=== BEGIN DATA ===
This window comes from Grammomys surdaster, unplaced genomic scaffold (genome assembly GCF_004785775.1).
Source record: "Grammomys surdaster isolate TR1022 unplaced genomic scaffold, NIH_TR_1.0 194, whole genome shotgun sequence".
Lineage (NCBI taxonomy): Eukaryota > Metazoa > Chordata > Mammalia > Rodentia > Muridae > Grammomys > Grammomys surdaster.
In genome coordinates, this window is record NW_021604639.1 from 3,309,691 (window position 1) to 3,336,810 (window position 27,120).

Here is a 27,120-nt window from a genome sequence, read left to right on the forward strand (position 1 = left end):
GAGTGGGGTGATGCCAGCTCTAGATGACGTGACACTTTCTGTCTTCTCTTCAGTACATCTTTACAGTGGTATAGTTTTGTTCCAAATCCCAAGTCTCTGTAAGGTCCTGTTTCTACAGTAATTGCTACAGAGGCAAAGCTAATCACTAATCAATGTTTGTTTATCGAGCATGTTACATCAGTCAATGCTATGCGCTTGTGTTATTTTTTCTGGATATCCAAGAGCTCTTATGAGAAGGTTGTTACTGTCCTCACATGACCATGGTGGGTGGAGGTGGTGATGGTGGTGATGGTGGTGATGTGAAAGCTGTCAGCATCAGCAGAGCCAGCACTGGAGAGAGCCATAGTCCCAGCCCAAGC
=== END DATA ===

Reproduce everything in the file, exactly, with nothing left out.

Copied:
This window comes from Grammomys surdaster, unplaced genomic scaffold (genome assembly GCF_004785775.1).
Source record: "Grammomys surdaster isolate TR1022 unplaced genomic scaffold, NIH_TR_1.0 194, whole genome shotgun sequence".
Lineage (NCBI taxonomy): Eukaryota > Metazoa > Chordata > Mammalia > Rodentia > Muridae > Grammomys > Grammomys surdaster.
In genome coordinates, this window is record NW_021604639.1 from 3,309,691 (window position 1) to 3,336,810 (window position 27,120).

Here is a 27,120-nt window from a genome sequence, read left to right on the forward strand (position 1 = left end):
GAGTGGGGTGATGCCAGCTCTAGATGACGTGACACTTTCTGTCTTCTCTTCAGTACATCTTTACAGTGGTATAGTTTTGTTCCAAATCCCAAGTCTCTGTAAGGTCCTGTTTCTACAGTAATTGCTACAGAGGCAAAGCTAATCACTAATCAATGTTTGTTTATCGAGCATGTTACATCAGTCAATGCTATGCGCTTGTGTTATTTTTTCTGGATATCCAAGAGCTCTTATGAGAAGGTTGTTACTGTCCTCACATGACCATGGTGGGTGGAGGTGGTGATGGTGGTGATGGTGGTGATGTGAAAGCTGTCAGCATCAGCAGAGCCAGCACTGGAGAGAGCCATAGTCCCAGCCCAAGC